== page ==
I had come to St. Paul Surigao University Hospital to see about, well… a persistent pain in my left testicle. But now I’d been waiting in line for almost five hours and my demeanor was becoming irritable.
“Jesus,” I snapped at my sister-in-law, who’d graciously consented to accompany me, “this is bordering on the absurd!”
The thing is, it wasn’t an emergency room doc I was waiting to see, but a highly recommended urologist who maintained regular office hours. The problem was that they started at 10 p.m. and didn’t end until he’d seen all his patients.
“Just come in at 10,” his secretary had cheerfully instructed, “and he’ll get to you as soon as he can.”
Back in the US, the procedure would have been different. The doctor’s secretary would have given me an appointment and, even though it might be weeks in advance, I’d have spent those weeks waiting at home rather than in some darkened hospital hallway. And never at 3 a.m.
“OK, that’s it,” I finally said, abruptly standing up and shrugging my shoulders for dramatic effect. “I’m done waiting. Let’s just boogey on out of here!”
Then, suddenly, as if by magic, the doors of fate opened and enveloped me in their soothing folds. “Sir David Haldane,” the assistant called before gently ushering me into a small nondescript office. The doctor, clearly wide awake and far more functional than I felt at this ungodly hour, studied the scrotal ultrasound I had tucked under my arm.
“Oh,” he said, and then “ah. Well, you don’t have cancer, that’s for sure. Looks like an infection in the epididymis, the tube connecting the testicle to the vas deferens transporting sperm to the ejaculatory ducts.” He quickly drew a diagram to help me understand. “Nothing to worry about,” the doctor assured me, “the pain you’re feeling is from a cyst. I’ll prescribe some pills and in two weeks, it will be gone.”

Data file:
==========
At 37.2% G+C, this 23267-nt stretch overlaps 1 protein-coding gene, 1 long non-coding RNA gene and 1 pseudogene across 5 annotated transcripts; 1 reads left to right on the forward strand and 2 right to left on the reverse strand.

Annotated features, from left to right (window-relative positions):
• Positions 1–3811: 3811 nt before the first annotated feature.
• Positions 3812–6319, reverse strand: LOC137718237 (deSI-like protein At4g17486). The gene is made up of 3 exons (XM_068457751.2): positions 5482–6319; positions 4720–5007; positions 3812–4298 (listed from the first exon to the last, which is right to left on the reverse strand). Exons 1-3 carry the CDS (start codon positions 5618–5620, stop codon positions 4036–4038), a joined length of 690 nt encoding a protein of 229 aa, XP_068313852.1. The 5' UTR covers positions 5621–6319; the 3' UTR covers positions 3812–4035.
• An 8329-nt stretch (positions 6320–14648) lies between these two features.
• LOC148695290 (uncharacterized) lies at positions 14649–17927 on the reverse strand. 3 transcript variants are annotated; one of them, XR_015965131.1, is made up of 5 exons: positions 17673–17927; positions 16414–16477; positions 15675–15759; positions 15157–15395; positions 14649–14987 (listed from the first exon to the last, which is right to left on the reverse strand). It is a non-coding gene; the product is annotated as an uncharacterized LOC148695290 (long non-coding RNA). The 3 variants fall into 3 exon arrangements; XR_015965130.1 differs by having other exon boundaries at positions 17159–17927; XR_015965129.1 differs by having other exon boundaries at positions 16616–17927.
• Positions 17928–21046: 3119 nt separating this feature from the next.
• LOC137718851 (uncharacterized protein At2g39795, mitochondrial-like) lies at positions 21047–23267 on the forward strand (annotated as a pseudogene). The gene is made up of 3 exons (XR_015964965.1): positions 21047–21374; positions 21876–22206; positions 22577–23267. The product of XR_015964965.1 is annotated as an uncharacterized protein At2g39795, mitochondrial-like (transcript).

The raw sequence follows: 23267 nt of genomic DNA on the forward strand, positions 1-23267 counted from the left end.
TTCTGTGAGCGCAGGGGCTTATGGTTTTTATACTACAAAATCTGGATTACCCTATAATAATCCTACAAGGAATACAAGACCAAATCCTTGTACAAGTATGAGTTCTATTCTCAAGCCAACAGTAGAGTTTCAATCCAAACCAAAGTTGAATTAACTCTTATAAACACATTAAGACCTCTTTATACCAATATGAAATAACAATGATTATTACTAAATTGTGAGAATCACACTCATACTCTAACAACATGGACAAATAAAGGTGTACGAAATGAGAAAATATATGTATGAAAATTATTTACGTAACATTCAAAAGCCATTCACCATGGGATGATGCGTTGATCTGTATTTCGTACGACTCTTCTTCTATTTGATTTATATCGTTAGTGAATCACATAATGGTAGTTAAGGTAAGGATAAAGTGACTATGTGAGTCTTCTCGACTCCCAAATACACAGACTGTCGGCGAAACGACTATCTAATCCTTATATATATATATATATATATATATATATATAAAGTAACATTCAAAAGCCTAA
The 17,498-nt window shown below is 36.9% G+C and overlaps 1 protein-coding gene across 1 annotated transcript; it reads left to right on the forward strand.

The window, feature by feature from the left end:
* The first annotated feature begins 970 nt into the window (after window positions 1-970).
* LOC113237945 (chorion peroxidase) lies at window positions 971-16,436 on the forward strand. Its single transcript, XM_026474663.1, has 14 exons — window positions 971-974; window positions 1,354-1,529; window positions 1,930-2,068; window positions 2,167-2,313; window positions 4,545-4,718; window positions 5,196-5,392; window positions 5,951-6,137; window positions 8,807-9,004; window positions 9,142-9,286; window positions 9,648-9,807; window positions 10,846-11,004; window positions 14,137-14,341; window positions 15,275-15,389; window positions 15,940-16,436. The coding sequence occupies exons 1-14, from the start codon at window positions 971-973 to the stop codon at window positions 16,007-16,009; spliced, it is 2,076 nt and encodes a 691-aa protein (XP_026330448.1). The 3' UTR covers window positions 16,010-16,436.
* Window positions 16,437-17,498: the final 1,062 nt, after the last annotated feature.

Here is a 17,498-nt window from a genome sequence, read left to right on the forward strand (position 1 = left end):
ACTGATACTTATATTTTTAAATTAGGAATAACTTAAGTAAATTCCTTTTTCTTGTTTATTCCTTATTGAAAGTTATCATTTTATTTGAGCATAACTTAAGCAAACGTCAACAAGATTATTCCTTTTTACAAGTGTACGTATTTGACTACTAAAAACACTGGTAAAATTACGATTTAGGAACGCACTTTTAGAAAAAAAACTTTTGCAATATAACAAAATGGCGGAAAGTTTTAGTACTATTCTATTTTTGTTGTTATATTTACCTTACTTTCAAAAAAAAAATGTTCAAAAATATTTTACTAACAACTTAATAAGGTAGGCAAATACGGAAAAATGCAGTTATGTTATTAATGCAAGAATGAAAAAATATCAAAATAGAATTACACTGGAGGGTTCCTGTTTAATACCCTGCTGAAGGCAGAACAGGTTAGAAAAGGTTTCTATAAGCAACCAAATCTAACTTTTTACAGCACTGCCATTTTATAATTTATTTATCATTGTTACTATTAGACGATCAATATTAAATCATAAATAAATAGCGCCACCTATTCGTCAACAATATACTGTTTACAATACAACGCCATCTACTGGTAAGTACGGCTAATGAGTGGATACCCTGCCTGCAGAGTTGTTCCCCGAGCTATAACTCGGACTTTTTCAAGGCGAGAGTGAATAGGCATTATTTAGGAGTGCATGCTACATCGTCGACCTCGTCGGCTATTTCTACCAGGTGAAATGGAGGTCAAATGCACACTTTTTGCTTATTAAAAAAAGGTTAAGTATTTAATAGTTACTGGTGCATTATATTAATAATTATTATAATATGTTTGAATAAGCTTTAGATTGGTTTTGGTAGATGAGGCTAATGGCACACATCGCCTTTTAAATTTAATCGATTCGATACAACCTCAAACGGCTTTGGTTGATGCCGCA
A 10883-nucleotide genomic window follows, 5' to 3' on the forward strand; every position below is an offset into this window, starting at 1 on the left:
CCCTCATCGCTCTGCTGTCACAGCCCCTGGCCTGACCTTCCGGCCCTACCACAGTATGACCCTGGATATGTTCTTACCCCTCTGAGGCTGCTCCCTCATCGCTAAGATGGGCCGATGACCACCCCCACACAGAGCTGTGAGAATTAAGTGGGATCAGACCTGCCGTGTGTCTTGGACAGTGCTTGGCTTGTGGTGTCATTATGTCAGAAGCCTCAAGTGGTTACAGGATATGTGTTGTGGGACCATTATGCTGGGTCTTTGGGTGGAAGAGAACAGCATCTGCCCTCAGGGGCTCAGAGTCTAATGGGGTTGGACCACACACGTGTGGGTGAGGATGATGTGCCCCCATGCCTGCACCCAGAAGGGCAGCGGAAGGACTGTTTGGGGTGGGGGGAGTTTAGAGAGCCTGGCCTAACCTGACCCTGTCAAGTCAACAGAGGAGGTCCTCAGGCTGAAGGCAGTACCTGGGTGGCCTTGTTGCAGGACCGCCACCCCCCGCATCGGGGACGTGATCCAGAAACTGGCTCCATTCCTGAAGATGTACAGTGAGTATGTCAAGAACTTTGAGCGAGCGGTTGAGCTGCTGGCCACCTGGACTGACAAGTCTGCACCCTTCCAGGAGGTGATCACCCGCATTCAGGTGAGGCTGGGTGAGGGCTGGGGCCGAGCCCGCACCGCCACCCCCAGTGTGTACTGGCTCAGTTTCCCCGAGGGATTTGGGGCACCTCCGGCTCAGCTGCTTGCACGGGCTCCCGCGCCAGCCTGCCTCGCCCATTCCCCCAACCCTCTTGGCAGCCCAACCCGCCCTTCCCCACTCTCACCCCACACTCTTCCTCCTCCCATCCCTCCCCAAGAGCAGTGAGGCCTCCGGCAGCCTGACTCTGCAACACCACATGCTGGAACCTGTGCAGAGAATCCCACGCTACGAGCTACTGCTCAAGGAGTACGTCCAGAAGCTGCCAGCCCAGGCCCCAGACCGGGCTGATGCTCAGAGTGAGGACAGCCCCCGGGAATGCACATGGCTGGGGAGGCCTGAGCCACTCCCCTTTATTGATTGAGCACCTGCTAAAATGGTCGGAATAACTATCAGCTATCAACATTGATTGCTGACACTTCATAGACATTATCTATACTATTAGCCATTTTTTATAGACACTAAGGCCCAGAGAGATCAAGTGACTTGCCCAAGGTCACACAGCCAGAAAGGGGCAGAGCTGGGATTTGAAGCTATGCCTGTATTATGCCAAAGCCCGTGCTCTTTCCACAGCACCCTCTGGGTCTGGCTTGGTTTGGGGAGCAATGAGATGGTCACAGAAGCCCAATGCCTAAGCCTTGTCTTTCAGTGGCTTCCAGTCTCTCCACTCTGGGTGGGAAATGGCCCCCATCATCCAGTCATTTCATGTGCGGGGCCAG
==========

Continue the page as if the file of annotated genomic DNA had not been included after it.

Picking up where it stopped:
The truth is, I’d heard very little after “you don’t have cancer.” But I knew that I’d been saved. And so went home to sleep soundly in my bed for the rest of that night and day.
Here’s the point: while the practice of medicine in the Philippines is often disorganized and inefficient, it’s also extremely competent. More so, in my experience, than in the United States. That reality was driven home to me two weeks later during a second visit to the same doctor who, after discovering a grossly obese prostate residing in my nether regions, poo poohed the medicine I’d been prescribed for it years before. “That stuff will loosen up your bladder,” he scoffed, “but I can give you something that will actually help.”
So far, it seems to be doing just that. Which confirms my earlier impressions of Filipino doctors gleaned from once spending three days hospitalized for a nasty intestinal amoeba, later having an ugly assemblage of ear wax removed from my unhearing ears and, finally, vicariously experiencing the birth of a child I’d fathered despite my infection-prone epididymis.
My Filipino wife, who has worked in healthcare both in the Philippines and America, thinks the difference has to do with technology. In the United States, she says, where medical technology is highly sophisticated and readily available, medical practitioners rely on it more heavily than on their own knowledge and experience.
“When something breaks down,” asserts Ivy, currently serving as a medical technologist at two California hospitals, “everybody freaks out and nobody knows what to do.”
And too, she says, doctors in the Philippines—where they are fewer and farther between — see a much wider variety and number of cases. Which is probably why they keep their patients waiting so long.
But here’s the thing: there are worse experiences in life than spending the night in a long, darkened hallway. Especially if, at its end, you learn that your testicles are cancer free.
Bottom line: I would do it all again in a flash without uttering a single complaint. Let’s just hope, though, that I never ever have to.
David Haldane’s latest book, “A Tooth in My Popsicle and Other Ebullient Essays on Becoming Filipino,” is due out in January. A former staff writer for the Los Angeles Times, where he helped write two Pulitzer Prize-winning stories, Haldane is an award-winning journalist, author, and radio broadcaster with homes in Joshua Tree, California, and Northern Mindanao, Philippines. This column appears weekly in the Mindanao Gold Star Daily.